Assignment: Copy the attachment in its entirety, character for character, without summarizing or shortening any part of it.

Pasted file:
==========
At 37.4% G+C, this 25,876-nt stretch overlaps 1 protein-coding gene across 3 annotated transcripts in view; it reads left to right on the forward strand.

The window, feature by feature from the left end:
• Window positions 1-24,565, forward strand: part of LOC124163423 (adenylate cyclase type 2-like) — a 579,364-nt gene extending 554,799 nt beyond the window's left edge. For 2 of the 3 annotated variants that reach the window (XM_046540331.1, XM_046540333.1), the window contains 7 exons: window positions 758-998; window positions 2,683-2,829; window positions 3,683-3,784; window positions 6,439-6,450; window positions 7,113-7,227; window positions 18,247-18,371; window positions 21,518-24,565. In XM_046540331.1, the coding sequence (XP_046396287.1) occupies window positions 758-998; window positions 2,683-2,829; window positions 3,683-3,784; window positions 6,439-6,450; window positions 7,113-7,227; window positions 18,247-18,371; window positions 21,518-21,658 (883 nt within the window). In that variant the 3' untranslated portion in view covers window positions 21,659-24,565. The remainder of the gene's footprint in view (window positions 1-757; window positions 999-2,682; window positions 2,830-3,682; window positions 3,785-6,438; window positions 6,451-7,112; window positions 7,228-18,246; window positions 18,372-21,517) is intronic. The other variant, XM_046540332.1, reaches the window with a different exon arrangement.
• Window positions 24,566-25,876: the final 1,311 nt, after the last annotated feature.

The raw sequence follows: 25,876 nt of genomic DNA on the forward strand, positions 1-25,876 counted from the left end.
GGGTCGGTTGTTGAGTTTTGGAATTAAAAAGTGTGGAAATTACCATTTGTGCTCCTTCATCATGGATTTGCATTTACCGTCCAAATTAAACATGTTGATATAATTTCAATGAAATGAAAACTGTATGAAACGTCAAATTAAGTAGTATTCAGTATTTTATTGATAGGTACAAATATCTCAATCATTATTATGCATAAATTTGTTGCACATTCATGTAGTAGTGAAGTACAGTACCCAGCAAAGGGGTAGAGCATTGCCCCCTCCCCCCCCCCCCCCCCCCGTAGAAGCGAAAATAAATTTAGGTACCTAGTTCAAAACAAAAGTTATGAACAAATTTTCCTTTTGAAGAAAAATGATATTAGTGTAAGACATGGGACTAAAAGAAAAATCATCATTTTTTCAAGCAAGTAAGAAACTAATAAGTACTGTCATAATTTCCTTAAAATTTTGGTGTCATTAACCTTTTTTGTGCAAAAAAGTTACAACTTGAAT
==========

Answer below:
At 37.4% G+C, this 25,876-nt stretch overlaps 1 protein-coding gene across 3 annotated transcripts in view; it reads left to right on the forward strand.

The window, feature by feature from the left end:
• Window positions 1-24,565, forward strand: part of LOC124163423 (adenylate cyclase type 2-like) — a 579,364-nt gene extending 554,799 nt beyond the window's left edge. For 2 of the 3 annotated variants that reach the window (XM_046540331.1, XM_046540333.1), the window contains 7 exons: window positions 758-998; window positions 2,683-2,829; window positions 3,683-3,784; window positions 6,439-6,450; window positions 7,113-7,227; window positions 18,247-18,371; window positions 21,518-24,565. In XM_046540331.1, the coding sequence (XP_046396287.1) occupies window positions 758-998; window positions 2,683-2,829; window positions 3,683-3,784; window positions 6,439-6,450; window positions 7,113-7,227; window positions 18,247-18,371; window positions 21,518-21,658 (883 nt within the window). In that variant the 3' untranslated portion in view covers window positions 21,659-24,565. The remainder of the gene's footprint in view (window positions 1-757; window positions 999-2,682; window positions 2,830-3,682; window positions 3,785-6,438; window positions 6,451-7,112; window positions 7,228-18,246; window positions 18,372-21,517) is intronic. The other variant, XM_046540332.1, reaches the window with a different exon arrangement.
• Window positions 24,566-25,876: the final 1,311 nt, after the last annotated feature.

The raw sequence follows: 25,876 nt of genomic DNA on the forward strand, positions 1-25,876 counted from the left end.
GGGTCGGTTGTTGAGTTTTGGAATTAAAAAGTGTGGAAATTACCATTTGTGCTCCTTCATCATGGATTTGCATTTACCGTCCAAATTAAACATGTTGATATAATTTCAATGAAATGAAAACTGTATGAAACGTCAAATTAAGTAGTATTCAGTATTTTATTGATAGGTACAAATATCTCAATCATTATTATGCATAAATTTGTTGCACATTCATGTAGTAGTGAAGTACAGTACCCAGCAAAGGGGTAGAGCATTGCCCCCTCCCCCCCCCCCCCCCCCCGTAGAAGCGAAAATAAATTTAGGTACCTAGTTCAAAACAAAAGTTATGAACAAATTTTCCTTTTGAAGAAAAATGATATTAGTGTAAGACATGGGACTAAAAGAAAAATCATCATTTTTTCAAGCAAGTAAGAAACTAATAAGTACTGTCATAATTTCCTTAAAATTTTGGTGTCATTAACCTTTTTTGTGCAAAAAAGTTACAACTTGAAT